MMA is a sport filled with burning questions. What’s the right way to defend an armbar? What’s the best way to cut weight? How many Demetrious Johnsons would it take to beat Francis Ngannou? Fortunately, former UFC title contender Roxanne Modafferi has the answers, in her Bloody Elbow exclusive column, ‘Dear Roxy’.
In our last edition, Roxy tackled a few more of readers’ burning quandaries, such as how young is too young for MMA, on theatrical presentation, secrets for boosting sales to regional MMA events, and advice for female fighters on resisting pressure to develop a sexualized persona for marketing purposes.
This time around we’ve got questions on whether the MMA scene gives young women room to grow without being abused, how Roxy’s brain has fared after a long MMA career, and Roxy reveals some of her favorite fighters and also what she thinks about kickboxing heavy MMA.
Let’s get to it.
Dear Roxy – Women in MMA
As a woman who has been in the martial arts scenes for a while, do you feel that the scene provides a good space for young women to grow and succeed without being victimized or set up for abuse or failure? Many “counter-culture” scenes claim to be progressive yet perpetuate misogynistic views regardless. I’m curious if this applies to the MMA scene as well. – From freewaveCanada
I think that depends on the gym and the teachers. I’ve been fortunate to get treated well by my instructors at all the various gyms I’ve been at around the States, and in Japan. I personally have been taken seriously and have always felt safe. Well, actually there was one Thai instructor who always told everyone to go easy on me and that angered me, but that wasn’t abuse. It was just annoying. In the defense of some men, I think some women come to the gym wearing skimpy clothes hoping to attract men’s attention.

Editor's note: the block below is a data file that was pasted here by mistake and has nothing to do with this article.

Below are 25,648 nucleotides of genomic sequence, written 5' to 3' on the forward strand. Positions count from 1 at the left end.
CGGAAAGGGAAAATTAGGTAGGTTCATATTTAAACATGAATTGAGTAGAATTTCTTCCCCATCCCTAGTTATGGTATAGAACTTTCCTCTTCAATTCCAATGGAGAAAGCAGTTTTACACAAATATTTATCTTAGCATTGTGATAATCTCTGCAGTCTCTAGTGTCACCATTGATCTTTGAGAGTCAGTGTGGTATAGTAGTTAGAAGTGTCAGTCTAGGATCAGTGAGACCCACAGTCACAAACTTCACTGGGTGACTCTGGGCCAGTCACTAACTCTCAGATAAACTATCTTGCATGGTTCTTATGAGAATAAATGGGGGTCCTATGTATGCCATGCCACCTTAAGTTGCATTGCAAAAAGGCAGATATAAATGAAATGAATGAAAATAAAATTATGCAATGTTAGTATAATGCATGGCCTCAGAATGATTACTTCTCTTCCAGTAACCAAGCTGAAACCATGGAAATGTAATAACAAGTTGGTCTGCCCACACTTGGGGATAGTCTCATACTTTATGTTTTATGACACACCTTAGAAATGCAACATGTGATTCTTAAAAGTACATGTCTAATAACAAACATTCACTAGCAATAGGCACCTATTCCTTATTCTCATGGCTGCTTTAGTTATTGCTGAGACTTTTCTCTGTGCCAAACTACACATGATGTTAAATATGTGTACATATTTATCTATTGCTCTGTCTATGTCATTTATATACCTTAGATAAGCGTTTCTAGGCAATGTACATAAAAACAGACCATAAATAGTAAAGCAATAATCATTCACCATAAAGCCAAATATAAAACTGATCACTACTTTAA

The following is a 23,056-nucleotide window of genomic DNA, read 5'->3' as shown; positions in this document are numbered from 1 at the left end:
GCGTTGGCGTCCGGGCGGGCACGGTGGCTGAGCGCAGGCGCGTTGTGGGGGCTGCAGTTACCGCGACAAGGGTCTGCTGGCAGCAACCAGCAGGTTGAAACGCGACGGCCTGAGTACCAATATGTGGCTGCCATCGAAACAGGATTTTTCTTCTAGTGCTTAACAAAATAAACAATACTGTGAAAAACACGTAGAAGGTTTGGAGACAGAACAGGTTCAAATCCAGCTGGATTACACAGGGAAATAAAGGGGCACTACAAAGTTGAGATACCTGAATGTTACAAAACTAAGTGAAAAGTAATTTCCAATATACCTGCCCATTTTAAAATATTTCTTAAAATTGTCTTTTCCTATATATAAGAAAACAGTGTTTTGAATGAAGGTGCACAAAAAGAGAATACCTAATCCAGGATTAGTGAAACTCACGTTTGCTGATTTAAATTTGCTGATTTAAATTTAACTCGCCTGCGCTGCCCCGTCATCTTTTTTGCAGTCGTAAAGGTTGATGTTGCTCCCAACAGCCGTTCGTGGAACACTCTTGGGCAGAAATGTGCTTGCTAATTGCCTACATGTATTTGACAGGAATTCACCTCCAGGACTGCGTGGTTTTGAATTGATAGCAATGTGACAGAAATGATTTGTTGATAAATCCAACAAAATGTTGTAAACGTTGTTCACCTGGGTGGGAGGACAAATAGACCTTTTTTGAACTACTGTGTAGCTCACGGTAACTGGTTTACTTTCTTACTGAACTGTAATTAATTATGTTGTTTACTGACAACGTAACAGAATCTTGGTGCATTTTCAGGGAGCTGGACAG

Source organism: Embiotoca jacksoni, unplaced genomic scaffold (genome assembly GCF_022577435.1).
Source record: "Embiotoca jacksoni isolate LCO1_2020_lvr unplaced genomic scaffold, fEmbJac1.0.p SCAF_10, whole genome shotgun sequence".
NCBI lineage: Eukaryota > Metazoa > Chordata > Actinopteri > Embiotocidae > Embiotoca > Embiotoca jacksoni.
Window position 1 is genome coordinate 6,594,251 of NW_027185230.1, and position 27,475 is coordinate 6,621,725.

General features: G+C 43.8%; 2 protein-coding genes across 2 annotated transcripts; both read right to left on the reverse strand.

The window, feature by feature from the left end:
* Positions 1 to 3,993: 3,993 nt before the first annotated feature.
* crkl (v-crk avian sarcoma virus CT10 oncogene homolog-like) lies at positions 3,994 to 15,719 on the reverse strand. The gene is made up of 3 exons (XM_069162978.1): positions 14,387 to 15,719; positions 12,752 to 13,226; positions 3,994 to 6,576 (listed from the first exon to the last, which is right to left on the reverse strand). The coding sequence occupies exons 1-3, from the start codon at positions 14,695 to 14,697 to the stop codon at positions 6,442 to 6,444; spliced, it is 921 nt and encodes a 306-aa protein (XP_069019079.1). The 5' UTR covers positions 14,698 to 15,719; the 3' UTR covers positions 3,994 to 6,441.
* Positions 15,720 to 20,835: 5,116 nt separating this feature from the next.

That happens more in the general classes than in the fighter classes, but still. It’s great when everybody just wants to train and get better, but that’s the ideal situation. In regards to being victimized, yes, I’ve heard of certain teachers being accused of sexual harassment. I’ve learned that parents have to look out for their children, and we should all be aware of possibilities. I think overall, the martial arts scene is very positive.
Dear Roxy – Brain Health
Serious Question: How is your brain? It is really rare to see current and former MMA fighters talking about their mental health. – From KnowledgeFair
Gee, thanks so much for asking! There’s a clinic in Vegas called “The Cleveland Clinic” that specializes in brain trauma studies for contact sports. They ask full-contact martial artists, boxers, and football players to come in for routine check-ups so they can study the effects of impact on the brain. Back in 2016, I needed a CT scan or MRI to get clearance to fight for Invicta FC. A teammate worked for The Cleveland Clinic and said they offered a free MRI and $50 if I spent 4 hours doing tests.